A waveguided optical mode 290 can be carried in the waveguide. That optical mode 290 overlaps the core region 260 and can extend somewhat beyond the core region into the surrounding dielectric material, as shown in FIG. 2. The core region 260 is separated from the semiconductor material 200 by a region of the substrate material, or some other material having lower refractive index than the core region. The thickness of this separation region 275 is typically between 0.5-6 μm.

The semiconductor layer 200 is preferably thin, in comparison, and can have a stepped profile. The portion of the semiconductor layer that is directly above the waveguide core region is thicker, typically having a thickness of about 0.1-0.3 μm. The portion of the semiconductor layer that is further toward the center of the microdisk can have that same thickness, about 0.1-0.3 μm, in some embodiments. The portion of the semiconductor layer that is further toward the edge of the microdisk can be thinner, such as less than 0.1 μm.

The semiconductor material 200, such as InP or GaAs, has an optical refractive index that is higher than the refractive index of the dielectric material of the substrate 205. For example, the refractive index of the semiconductor material can be greater than 1.5, preferably greater than 2.0, and more preferably greater than 3.0 when SiO2 is employed as the dielectric substrate material (the refractive index of SiO2 is about 1.46). Typically, the semiconductor material is exposed to the air (or vacuum), which has a refractive index of approximately 1.0 (exactly unity for perfect vacuum).

In some embodiments, the step 202 in the semiconductor layer 200 results in a large change in the effective refractive index experienced by the light. This refractive index step between the central portion of the microdisk structure and the edge portion of that structure can be effective for supporting a whispering gallery optical mode (a traveling wave confined close to the surface) that propagates around the microdisk structure in a circular path. When the semiconductor layer is thin, as is preferable, much of the whispering gallery optical mode 280 does not overlap the optically lossy semiconductor material but rather extends outside it, into the dielectric material or into the air, as illustrated in the FIG. 2.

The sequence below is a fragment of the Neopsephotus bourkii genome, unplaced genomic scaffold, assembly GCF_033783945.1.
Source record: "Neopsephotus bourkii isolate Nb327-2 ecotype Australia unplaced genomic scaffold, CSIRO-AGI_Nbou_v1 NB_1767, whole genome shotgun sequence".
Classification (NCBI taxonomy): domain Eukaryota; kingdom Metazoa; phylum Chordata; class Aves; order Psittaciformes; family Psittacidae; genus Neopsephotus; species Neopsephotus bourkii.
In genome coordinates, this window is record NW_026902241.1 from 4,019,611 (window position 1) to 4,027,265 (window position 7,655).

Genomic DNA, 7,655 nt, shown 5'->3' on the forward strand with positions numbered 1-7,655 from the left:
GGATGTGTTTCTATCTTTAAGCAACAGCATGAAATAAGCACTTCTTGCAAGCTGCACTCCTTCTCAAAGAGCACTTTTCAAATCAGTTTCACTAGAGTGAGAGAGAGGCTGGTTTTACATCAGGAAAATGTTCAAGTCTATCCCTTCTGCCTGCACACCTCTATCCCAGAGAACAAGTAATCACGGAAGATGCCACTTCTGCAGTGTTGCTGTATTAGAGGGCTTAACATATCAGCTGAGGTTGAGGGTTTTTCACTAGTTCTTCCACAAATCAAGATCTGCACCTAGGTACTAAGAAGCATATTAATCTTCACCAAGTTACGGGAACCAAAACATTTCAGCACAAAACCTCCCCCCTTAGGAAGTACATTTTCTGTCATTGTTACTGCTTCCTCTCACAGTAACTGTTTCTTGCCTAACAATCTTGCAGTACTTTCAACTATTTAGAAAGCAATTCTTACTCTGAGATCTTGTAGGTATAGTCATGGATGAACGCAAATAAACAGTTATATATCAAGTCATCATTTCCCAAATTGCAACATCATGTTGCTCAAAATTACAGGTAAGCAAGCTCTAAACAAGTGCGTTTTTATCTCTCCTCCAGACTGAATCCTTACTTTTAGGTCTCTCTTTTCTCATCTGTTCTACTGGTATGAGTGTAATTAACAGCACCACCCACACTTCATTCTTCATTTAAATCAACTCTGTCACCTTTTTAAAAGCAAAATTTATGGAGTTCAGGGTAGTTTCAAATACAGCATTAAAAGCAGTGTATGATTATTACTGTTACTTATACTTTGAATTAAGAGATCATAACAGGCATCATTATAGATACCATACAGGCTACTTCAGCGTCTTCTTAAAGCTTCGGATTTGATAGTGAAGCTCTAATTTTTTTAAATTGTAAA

The portion of the semiconductor layer 200 that overlaps with the whispering gallery optical mode 280 preferably consists of undoped material, thereby reducing the concentration of free electrical carriers in that material. Free carriers result in absorption of the light, so undoped material has lower optical attenuation. The other portions of the semiconductor layer, both toward the center of the microdisk structure and toward the perimeter of the microdisk structure, preferably comprise doped semiconductor material. For example, the perimeter portion 250 could be doped with an n-type dopant. The central portion 230 could be doped with either an n-type dopant or a p-type dopant. The doped regions can be formed by known microelectronic-device fabrication techniques, such as ion implantation or diffusion. The doped regions preferably do not extend through the entire circumference of the microdisk structure but rather exist only as isolated regions. Those isolated regions correspond to the optical-coupling regions and the phase-shifting regions of the microdisk, as illustrated in FIG. 1 and FIG. 3.

With continuing reference to FIG. 2, metal contacts 220, 240 are preferably formed over the tops of the doped regions 230, 250. These metal contacts can be connected, by means of metal interconnect patterns (not shown), to additional metal contact pads (not shown) that are located somewhere on the dielectric substrate surface. Wires can be attached to those contact pads and also can connect to external electrical circuits that supply the voltage or current.

As an example, the central doped region 230 can be p-type and the perimeter doped region 250 can be n-type. This forms a P-i-N electrical diode. When a reverse bias voltage is applied to this diode, an electric field is established across the region of undoped semiconductor material. This electric field changes the optical refractive index of the material as a result of the electro-optic effect. Application of a larger bias voltage results in a larger electric field and a corresponding larger change in the refractive index. The whispering gallery optical mode 280 responds to this change in refractive index, and the propagation velocity through that portion of the microdisk structure is changed.

In an optical-coupling region 210, the whispering gallery optical mode 280 and the waveguided optical mode 290 are preferably both present. Both of these optical modes have associated with them an effective propagation constant (or effective mode index). The thickness of the semiconductor layer can be chosen such that the effective propagation constant of the whispering gallery optical mode is approximately the same as the effective propagation constant of the waveguided optical mode. The thickness of the dielectric material 275 between the waveguide core region 260 and the semiconductor layer 200 can be chosen such that the whispering gallery optical mode and the waveguide optical mode partially overlap each other.